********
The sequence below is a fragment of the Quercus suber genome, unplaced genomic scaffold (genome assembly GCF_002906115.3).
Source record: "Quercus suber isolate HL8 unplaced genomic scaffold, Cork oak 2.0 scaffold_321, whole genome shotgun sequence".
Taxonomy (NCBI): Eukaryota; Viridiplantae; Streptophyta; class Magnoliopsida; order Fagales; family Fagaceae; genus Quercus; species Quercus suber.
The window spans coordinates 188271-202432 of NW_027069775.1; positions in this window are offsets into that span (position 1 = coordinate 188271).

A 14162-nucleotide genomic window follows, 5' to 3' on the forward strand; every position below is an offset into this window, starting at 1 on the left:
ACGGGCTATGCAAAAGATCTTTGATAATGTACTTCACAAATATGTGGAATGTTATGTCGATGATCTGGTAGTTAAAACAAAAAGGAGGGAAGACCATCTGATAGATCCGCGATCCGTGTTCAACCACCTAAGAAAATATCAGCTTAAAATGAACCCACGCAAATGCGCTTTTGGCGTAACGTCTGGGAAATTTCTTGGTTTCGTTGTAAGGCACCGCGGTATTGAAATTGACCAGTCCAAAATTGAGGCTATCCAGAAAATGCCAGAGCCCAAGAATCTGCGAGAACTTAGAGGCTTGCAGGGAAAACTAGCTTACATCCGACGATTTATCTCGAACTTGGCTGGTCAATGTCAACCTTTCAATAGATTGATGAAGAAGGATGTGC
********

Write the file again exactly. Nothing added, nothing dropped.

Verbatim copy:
The sequence below is a fragment of the Quercus suber genome, unplaced genomic scaffold (genome assembly GCF_002906115.3).
Source record: "Quercus suber isolate HL8 unplaced genomic scaffold, Cork oak 2.0 scaffold_321, whole genome shotgun sequence".
Taxonomy (NCBI): Eukaryota; Viridiplantae; Streptophyta; class Magnoliopsida; order Fagales; family Fagaceae; genus Quercus; species Quercus suber.
The window spans coordinates 188271-202432 of NW_027069775.1; positions in this window are offsets into that span (position 1 = coordinate 188271).

A 14162-nucleotide genomic window follows, 5' to 3' on the forward strand; every position below is an offset into this window, starting at 1 on the left:
ACGGGCTATGCAAAAGATCTTTGATAATGTACTTCACAAATATGTGGAATGTTATGTCGATGATCTGGTAGTTAAAACAAAAAGGAGGGAAGACCATCTGATAGATCCGCGATCCGTGTTCAACCACCTAAGAAAATATCAGCTTAAAATGAACCCACGCAAATGCGCTTTTGGCGTAACGTCTGGGAAATTTCTTGGTTTCGTTGTAAGGCACCGCGGTATTGAAATTGACCAGTCCAAAATTGAGGCTATCCAGAAAATGCCAGAGCCCAAGAATCTGCGAGAACTTAGAGGCTTGCAGGGAAAACTAGCTTACATCCGACGATTTATCTCGAACTTGGCTGGTCAATGTCAACCTTTCAATAGATTGATGAAGAAGGATGTGC